Dissatisfaction with EMR is compounded by ongoing adjustments to their use. From a practical standpoint, systems are generally designed to be adaptive, with the goal that over time their use becomes more streamlined and intuitive. This is not always the case. Recently, in our hospital system, an EMR update introduced five additional clicks to perform a biopsy. To an outside observer five clicks may not seem onerous, but considering the frequency with which dermatologists biopsy and the fact that this was a system “update,” it’s puzzling and frustrating to find more work added. Instead, the process should have been streamlined.

For many physicians, actual or anticipated system updates create a degree of chronic stress on the operational level. This is compounded on an organizational level when government mandates changes to EMR-based incentives and payment programs.

Consider the MIPS and MACRA updates currently rolling out. As with its predecessor “Meaningful Use,” these new initiatives require dermatologists to collect and report data that in many cases are not germane to the care provided. Once again, it’s not simply the added work that irks dermatologists, but rather the added work, mandated by a third party, without notable benefit to the physician or patient.

Changing Employment Patterns

Whereas two decades ago the vast majority of dermatologists were self-employed, today an increasing number of us are employees. As employees, some of use are giving up a level of autonomy previously experienced or starting off in a practice setting with a long-term career trajectory different from what we might have first imagined.

This trend presents two important considerations. For one, the trend itself may reflect overarching changes in healthcare that make it more difficult for individuals or small groups of individuals to practice efficiently. Conversely, the current system seems to emphasize profits over patient care, thus encouraging the proliferation of large corporate healthcare networks. For physicians who went into practice with the goal of serving patients, this emerging reality leads to disillusionment and dissatisfaction.

Second, those dermatologists who are employed may feel that certain corporate regulations or requirements interfere with their ability to provide optimal care. Whether it relates to an inability to select an EMR system (which may be selected by a corporate headquarters miles away) or the lack of schedule flexibility, a disconnect between one’s intended practice and one’s actual practice can lead to distress.

To be clear, not all employed dermatologists are unhappy, and there is no reason to believe that the vast majority of employers are disinterested in their employees’ sense of satisfaction or patients’ well-being. Nonetheless, the perceptions of a changing and still unsettled employment climate can undermine physician satisfaction.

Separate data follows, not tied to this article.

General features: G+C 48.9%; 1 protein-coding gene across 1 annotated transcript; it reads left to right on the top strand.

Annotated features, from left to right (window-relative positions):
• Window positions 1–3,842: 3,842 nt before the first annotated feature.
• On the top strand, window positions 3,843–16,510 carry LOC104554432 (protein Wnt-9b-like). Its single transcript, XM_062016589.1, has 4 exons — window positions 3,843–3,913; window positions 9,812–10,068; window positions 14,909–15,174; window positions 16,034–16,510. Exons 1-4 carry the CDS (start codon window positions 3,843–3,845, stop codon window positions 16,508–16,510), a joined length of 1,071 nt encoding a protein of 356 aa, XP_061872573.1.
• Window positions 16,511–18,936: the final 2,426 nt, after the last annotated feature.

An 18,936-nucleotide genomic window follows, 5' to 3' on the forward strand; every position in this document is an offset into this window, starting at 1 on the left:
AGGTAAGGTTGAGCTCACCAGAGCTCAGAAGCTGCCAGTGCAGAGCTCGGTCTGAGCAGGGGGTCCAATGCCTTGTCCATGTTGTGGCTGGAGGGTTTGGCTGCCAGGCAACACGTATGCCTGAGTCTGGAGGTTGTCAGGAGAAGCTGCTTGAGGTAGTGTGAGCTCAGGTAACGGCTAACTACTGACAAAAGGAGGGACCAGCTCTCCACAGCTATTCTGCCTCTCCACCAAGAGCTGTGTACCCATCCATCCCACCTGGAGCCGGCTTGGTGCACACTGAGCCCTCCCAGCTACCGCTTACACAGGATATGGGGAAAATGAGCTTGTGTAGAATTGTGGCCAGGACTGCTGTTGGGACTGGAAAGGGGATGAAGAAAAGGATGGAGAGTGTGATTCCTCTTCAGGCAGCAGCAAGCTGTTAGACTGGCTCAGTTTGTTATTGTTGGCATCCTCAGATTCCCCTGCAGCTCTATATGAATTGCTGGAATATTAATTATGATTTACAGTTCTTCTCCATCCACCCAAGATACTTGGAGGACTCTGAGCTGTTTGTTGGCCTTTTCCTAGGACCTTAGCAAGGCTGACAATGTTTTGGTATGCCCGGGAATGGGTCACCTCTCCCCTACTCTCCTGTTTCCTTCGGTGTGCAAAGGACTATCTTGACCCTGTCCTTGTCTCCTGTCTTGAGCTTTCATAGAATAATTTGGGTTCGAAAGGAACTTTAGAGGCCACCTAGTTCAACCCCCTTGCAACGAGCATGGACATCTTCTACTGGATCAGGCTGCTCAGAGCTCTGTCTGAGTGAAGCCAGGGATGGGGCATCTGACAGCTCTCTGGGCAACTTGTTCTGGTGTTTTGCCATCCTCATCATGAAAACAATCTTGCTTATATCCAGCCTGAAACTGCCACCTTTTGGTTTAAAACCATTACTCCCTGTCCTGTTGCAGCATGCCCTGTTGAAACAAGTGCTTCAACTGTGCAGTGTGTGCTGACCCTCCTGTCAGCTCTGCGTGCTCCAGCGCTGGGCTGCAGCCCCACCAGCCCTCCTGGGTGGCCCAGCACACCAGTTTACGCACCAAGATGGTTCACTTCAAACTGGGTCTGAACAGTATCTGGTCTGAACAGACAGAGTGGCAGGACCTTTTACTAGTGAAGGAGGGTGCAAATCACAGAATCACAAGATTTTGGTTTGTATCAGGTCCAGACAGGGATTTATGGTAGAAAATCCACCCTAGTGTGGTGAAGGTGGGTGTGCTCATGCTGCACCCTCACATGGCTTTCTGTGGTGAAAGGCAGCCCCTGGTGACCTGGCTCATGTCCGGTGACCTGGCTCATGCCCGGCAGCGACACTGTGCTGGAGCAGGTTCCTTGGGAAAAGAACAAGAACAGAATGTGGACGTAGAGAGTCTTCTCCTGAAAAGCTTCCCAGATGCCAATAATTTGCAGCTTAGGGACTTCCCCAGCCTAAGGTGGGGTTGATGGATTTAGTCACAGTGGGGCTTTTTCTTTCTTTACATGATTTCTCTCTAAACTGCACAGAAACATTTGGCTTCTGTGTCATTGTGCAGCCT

Burnout or Depression?

Burnout is a depressive condition, and it is important that the burnout/depression overlap be explored, argue some leading researchers. In commentary in The Lancet (8;389(10077):1397-1398) last spring, Renzo Bianchi , PhD of the University of Neuchâtel Institute of Work and Organizational Psychology and colleagues argued that, “By cultivating the idea that burnout is not a depressive condition, despite evidence to the contrary, investigators inhibit themselves from exploiting the accumulated knowledge on treating and preventing (job-induced) depression when helping sufferers of burnout.”

“It is important to consider burnout a form a depression because there is mounting evidence that burnout actually is a depressive condition. Individuals with burnout symptoms typically exhibit the full array of ‘classical’ depressive symptoms, including the most severe, e.g., anhedonia and depressed mood,” Dr. Bianchi explains. “A practical problem related to the use of the burnout construct is that the burnout construct only captures a limited number of the symptoms exhibited by individuals experiencing unresolvable (job) stress.”

Dr. Bianchi points to the key symptom of suicidal ideation that may be ignored in burnout measures. “By using well-validated measures of depression, we have the possibility of comprehensively assessing key manifestations of workers’ suffering, in order to help workers more effectively. Another problem is that burnout is not diagnosable,” he says. “This literally means that, to date, no one can identify an individual suffering from burnout, or distinguish someone with burnout from someone without burnout. Needless to say that this surrealistic situation is highly problematic. By contrast with burnout, depression can be diagnosed.”

The term “Burnout” may be more appealing to some because it lacks attachments to psychiatry and may be less tigmatizing, Dr. Bianchi says. “However, this state of affairs should not lead us to overlook the depressive nature of burnout. A correct diagnosis is a prerequisite to an effective treatment. If burnout is a depressive condition, then this should be recognized.